The Angel’s words descend upon our human fears, dissolving them with the power of the Good News of which we are heralds: our life is not pure chance or a mere struggle for survival, rather each of us is a cherished story loved by God.  That we have “found grace in his eyes” means that the Creator sees a unique beauty in our being and that he has a magnificent plan for our lives.  The awareness of this certainty, of course, does not resolve all our problems nor does it take away life’s uncertainties.  But it does have the power to transform our life deeply.  The unknown that tomorrow holds for us is not a dark threat we need to overcome, but a favourable time given to us for living out the uniqueness of our personal vocation, and for sharing it with our brothers and sisters in the Church and in the world. 
4. Courage in the present moment
From the certainty that God’s grace is with us comes the strength to take courage in the present moment: the courage to carry forward what God asks of us here and now, in every area of our lives; courage to embrace the vocation which God reveals to us; courage to live out our faith without hiding or diminishing it.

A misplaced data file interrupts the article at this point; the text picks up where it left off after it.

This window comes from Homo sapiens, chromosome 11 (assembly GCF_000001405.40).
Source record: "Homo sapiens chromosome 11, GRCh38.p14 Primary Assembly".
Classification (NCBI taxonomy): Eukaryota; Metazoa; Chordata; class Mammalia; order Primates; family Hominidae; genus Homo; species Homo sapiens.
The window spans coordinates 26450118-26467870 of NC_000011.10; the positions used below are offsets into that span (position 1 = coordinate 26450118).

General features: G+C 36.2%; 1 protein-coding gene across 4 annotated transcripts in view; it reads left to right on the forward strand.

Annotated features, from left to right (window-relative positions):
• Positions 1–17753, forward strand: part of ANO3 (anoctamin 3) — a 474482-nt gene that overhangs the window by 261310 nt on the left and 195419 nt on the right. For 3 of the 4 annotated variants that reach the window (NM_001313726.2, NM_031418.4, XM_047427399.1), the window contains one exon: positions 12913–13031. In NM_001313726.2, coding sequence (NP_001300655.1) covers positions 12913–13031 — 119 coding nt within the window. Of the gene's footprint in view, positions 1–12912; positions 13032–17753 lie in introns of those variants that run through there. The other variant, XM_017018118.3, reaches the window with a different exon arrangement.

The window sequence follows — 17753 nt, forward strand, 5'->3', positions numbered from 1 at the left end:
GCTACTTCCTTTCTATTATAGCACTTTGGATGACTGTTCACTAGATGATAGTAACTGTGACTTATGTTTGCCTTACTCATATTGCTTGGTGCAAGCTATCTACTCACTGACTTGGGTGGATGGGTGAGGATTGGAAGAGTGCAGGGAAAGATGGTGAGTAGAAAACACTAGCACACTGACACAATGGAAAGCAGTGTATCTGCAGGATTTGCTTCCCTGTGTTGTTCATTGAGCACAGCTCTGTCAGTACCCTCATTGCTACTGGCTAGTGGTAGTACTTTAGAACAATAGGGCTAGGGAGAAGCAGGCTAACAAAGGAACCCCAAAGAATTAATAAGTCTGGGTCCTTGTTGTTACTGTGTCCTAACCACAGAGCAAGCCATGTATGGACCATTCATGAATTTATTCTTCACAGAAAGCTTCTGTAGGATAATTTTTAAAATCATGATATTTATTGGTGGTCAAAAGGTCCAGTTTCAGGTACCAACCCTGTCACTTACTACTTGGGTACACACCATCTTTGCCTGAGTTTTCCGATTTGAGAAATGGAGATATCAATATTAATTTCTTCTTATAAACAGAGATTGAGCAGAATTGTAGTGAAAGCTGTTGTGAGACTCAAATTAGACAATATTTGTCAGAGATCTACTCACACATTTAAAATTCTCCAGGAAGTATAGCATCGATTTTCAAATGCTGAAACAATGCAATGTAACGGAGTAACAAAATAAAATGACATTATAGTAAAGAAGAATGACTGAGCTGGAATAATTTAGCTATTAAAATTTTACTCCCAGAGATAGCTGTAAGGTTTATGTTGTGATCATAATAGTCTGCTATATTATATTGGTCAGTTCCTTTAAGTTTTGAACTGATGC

Yes, when we open ourselves to God’s grace, the impossible becomes a reality.  “If God is for us, who can be against us?” (Rom8:31).  God’s grace touches the “now” of your lives, “takes hold” of you as you are, with all your fears and limits, but it also reveals his marvellous plans!  You young people need to know that someone truly believes in you: please know that the Pope has confidence in you, that the Church has confidence in you!  For your part, have confidence in the Church!  
To the young Mary was entrusted an important task, precisely because she was young.  You young people have strength as you go through a phase of your lives where energy is not lacking.  Make use of this strength and this energy to improve the world, beginning with the realities closest to you.  I want important responsibilities to be given to you within the Church; that there may be the courage to make space for you; and that you may be prepared to take on these responsibilities. 
I invite you once again to contemplate Mary’s love: a caring, dynamic and concrete love.  A love full of boldness and focused completely on the gift of self.  A Church permeated by these Marian qualities will always be a Church going forth, one that goes beyond her own limits and boundaries to let the grace she has received overflow.  If we allow ourselves to be truly touched by Mary’s example, we will live out authentically that charity which urges us to love God above all else and above ourselves, to love those with whom we share our daily life.  And we will also love those who may seem hardly lovable in themselves.  It is a love that is service and dedication, above all towards the weakest and poorest, love that transforms our faces and fills us with joy.